Hi self published author,

I would like to start up a discussion group called SPAN – Self Published Author’s Network as I know there are a lot of us out there just waiting to be heard. Have you taken the step yet to publish your own work? Self publishing is becoming more popular today as the chances of being picked up by a mainstream publisher, in my opinion is about the same odds as winning the lottery. I speak to authors all the time, who have been down the road of rejection from publishers and those who have given up before even trying. I guess I fall into the latter category, having self published three beautiful hardcover children’s books with two very talented illustrators, I am reluctant to have my dream slashed by mainstream publishers. I know from public reaction that my work is good and yet I read this morning on the site of a mainstream publisher that if a manuscript for a children’s picture book is longer than two A4 pages of typed text…well guess what…it isn’t a picture book. My answer to this is that there obviously needs to be more than one category for picture books, aimed at different age groups.  What about the older children in the 5-8 years group. Are they intrigued by a picture book that only has one line of text on each page and read from cover to cover in two minutes?  As a grandmother of seven, let me tell you, no they are not. Children of this age are a step away from chapter books, so picture books with more text in line with their reading skills is what they need. I have spoken to some grandparents who proudly announce that their grandchildren are now reading chapter books at six and seven years of age and are too old for picture books.  I have to wonder if this is just an excuse not to buy my books or are there parents out there who have allowed their  children’s childhood to be taken from them so easily. I have had many children up to ten years of age enjoy my books and I believe there is definitely a market out there for picture books for this age group. Maybe they should be called illustrated books instead to differentiate between a picture book for a one year old as opposed to a book with beautiful complex illustrations and interesting text, to engage the older child.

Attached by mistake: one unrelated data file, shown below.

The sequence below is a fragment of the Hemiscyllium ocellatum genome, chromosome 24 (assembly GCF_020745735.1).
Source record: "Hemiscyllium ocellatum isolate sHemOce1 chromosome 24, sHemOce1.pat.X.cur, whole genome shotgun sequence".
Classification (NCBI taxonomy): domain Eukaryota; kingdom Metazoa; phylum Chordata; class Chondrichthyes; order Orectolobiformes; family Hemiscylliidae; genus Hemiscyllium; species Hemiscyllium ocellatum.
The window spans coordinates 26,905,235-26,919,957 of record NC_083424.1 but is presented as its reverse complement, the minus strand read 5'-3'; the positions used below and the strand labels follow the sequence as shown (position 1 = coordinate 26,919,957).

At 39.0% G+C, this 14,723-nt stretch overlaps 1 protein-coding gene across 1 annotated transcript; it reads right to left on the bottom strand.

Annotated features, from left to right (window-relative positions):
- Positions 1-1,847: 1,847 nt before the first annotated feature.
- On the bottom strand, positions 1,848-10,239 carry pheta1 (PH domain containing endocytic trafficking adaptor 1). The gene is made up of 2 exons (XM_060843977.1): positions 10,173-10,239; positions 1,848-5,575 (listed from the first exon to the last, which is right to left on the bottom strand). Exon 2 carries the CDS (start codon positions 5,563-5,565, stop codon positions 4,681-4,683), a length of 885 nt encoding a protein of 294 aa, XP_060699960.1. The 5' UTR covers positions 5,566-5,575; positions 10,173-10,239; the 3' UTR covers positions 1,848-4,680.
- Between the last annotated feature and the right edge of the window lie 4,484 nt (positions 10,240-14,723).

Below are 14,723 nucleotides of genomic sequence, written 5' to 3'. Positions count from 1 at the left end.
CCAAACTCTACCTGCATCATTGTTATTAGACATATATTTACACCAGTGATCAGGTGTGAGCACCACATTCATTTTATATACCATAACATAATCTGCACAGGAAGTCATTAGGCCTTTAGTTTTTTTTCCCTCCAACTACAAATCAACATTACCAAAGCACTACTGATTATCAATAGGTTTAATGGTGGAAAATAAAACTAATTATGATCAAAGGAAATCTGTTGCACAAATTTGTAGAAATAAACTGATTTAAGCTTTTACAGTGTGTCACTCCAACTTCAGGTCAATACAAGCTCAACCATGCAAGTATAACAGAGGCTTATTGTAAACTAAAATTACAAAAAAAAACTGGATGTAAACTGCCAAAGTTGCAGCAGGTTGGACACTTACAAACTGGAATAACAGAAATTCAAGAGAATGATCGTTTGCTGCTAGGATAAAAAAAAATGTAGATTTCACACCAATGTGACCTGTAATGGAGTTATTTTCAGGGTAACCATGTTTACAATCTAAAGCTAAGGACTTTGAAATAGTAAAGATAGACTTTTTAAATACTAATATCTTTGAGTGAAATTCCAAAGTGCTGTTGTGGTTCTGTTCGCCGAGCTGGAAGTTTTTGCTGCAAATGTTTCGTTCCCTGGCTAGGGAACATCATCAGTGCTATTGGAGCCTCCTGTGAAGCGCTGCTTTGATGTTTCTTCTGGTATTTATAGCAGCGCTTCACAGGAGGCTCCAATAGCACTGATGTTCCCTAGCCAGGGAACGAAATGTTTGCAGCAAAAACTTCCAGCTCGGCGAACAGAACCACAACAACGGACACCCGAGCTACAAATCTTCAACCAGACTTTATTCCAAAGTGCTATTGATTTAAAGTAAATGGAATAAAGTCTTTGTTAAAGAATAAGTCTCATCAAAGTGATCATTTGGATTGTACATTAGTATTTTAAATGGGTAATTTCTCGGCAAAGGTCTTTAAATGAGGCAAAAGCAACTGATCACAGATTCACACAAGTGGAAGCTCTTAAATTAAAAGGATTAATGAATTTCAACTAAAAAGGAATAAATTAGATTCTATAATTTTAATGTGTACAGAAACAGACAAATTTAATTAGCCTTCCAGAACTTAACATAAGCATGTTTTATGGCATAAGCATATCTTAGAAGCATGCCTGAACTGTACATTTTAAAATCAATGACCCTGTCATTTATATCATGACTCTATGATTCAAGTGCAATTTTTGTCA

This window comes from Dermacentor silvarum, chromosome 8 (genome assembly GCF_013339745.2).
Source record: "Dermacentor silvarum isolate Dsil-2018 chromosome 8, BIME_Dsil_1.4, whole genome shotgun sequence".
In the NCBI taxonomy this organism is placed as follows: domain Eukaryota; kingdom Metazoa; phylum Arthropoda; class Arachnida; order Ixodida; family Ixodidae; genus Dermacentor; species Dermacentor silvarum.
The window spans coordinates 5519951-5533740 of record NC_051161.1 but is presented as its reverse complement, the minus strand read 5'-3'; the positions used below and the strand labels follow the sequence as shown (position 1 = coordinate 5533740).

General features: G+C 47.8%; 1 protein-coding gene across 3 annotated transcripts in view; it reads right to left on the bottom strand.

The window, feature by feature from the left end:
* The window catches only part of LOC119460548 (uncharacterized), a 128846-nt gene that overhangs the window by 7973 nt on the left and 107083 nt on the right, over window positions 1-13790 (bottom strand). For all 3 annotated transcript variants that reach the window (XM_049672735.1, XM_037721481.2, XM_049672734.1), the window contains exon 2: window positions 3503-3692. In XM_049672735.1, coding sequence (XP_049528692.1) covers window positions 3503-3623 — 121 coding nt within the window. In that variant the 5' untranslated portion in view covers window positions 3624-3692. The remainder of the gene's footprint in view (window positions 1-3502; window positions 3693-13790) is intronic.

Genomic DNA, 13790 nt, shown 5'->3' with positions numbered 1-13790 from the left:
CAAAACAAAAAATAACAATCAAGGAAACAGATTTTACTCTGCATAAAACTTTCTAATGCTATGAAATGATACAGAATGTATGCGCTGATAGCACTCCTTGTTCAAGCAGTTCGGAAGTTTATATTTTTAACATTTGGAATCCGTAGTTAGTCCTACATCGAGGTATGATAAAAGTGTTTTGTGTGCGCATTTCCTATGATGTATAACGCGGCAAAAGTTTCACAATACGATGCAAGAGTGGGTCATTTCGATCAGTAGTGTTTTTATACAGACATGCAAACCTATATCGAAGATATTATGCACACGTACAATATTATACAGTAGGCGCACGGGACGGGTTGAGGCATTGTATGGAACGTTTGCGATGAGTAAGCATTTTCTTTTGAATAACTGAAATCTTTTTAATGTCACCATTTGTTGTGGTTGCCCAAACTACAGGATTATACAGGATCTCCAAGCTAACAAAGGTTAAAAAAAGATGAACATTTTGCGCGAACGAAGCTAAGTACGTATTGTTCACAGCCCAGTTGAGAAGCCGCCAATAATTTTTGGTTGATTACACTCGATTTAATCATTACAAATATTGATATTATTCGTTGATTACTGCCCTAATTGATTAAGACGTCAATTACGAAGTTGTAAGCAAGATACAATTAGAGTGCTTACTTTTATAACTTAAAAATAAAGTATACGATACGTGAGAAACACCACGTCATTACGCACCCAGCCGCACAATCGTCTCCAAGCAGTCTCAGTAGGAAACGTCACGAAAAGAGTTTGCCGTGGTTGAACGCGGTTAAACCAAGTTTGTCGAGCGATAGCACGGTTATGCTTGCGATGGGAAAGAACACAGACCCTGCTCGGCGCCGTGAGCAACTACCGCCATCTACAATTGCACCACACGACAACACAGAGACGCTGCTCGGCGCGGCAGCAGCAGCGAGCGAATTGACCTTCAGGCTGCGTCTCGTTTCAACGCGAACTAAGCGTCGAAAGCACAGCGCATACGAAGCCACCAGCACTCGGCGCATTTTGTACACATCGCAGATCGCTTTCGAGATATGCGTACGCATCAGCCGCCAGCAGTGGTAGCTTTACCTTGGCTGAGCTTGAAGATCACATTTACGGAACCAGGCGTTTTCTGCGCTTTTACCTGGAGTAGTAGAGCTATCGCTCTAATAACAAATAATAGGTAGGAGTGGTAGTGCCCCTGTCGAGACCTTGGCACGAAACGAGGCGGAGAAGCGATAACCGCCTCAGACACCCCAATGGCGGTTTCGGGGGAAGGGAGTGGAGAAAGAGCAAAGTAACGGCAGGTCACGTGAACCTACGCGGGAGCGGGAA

Most self published authors would be well aware of the stigma attached to self published work as a lot of store owners and managers dismiss them without even taking a look at what’s on offer. On Sunday night on the ABC News there was an interview with Sue Hines from Allen and Unwin discussing self published authors and their work. Sue has been on the lookout for another “Fifty Shades of Grey,” but failed in her attempt to find anything. I have to wonder how hard she really looked as there is a lot of wonderful self published work out there just waiting for a mainstream publisher to pick it up. The fact that most publishers won’t take unsolicited manuscripts and agents don’t want to know us until we are already famous, I have to ask when is someone going to stop the world so we can get on? Love to hear from anyone out there who shares my passion for writing. Lets band together and make these publishers sit up and take notice. I am happy to guide anyone down the road of self publishing, but bear in mind that’s the easy part and just the beginning. Visit my website